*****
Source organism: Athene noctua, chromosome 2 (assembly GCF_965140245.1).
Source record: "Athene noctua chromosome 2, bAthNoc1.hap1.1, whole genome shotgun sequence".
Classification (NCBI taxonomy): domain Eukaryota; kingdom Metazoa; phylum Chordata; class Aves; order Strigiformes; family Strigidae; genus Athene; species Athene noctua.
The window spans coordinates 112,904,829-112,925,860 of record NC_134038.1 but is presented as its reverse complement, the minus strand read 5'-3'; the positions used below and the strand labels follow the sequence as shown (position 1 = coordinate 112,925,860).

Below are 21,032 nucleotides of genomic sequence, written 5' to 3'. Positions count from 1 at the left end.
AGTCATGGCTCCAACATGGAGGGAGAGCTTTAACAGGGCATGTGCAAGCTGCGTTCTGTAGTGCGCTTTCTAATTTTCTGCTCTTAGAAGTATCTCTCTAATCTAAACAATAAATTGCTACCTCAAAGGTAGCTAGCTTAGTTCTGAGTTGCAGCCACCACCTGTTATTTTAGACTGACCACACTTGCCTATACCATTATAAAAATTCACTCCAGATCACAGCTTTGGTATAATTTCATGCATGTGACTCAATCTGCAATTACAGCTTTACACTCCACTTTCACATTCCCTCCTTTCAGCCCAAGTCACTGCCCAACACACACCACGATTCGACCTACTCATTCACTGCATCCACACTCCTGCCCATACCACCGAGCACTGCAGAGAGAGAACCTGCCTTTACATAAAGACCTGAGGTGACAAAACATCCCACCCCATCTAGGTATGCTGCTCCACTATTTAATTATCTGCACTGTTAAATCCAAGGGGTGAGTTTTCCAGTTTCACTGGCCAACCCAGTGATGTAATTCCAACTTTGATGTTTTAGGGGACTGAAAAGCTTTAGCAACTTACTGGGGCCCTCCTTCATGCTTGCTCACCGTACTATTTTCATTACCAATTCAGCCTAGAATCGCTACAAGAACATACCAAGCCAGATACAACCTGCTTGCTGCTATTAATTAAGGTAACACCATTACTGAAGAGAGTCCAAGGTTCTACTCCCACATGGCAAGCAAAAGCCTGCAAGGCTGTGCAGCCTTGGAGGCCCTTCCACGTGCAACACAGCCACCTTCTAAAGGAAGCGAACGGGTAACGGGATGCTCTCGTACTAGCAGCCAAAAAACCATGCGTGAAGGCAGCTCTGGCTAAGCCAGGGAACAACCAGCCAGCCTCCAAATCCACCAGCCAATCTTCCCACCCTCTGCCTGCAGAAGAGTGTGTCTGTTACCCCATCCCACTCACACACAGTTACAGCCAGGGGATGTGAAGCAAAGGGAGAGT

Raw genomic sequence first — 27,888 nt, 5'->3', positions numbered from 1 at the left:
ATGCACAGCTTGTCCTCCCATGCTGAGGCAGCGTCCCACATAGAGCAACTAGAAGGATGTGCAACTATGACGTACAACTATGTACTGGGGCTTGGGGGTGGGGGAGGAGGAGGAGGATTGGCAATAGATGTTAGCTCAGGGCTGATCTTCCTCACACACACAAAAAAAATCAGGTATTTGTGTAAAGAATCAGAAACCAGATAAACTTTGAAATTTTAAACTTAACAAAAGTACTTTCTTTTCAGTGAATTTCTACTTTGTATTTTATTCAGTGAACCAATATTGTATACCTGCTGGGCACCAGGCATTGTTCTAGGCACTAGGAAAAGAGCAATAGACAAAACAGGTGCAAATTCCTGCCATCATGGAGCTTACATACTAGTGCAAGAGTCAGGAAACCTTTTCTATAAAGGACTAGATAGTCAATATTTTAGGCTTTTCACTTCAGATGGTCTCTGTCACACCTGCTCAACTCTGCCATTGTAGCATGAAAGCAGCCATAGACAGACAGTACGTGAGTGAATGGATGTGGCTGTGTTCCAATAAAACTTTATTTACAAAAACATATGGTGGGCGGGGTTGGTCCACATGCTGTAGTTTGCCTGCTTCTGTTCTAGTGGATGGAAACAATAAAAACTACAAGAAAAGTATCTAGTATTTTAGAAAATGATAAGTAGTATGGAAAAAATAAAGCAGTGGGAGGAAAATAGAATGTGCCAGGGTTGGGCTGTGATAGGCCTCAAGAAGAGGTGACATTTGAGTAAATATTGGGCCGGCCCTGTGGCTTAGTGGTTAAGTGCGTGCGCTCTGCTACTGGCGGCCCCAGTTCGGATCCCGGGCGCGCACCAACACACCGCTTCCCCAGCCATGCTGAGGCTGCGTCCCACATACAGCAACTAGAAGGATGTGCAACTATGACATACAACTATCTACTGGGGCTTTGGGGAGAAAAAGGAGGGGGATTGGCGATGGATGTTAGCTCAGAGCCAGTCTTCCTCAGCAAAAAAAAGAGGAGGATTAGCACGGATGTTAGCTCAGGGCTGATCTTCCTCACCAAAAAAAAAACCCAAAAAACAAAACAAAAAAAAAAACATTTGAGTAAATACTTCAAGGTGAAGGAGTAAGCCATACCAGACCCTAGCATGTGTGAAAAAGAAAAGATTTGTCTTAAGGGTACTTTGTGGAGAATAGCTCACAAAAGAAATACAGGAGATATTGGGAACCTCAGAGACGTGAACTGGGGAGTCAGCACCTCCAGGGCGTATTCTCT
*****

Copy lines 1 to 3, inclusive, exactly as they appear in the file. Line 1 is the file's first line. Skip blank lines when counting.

Source organism: Athene noctua, chromosome 2 (assembly GCF_965140245.1).
Source record: "Athene noctua chromosome 2, bAthNoc1.hap1.1, whole genome shotgun sequence".
Classification (NCBI taxonomy): domain Eukaryota; kingdom Metazoa; phylum Chordata; class Aves; order Strigiformes; family Strigidae; genus Athene; species Athene noctua.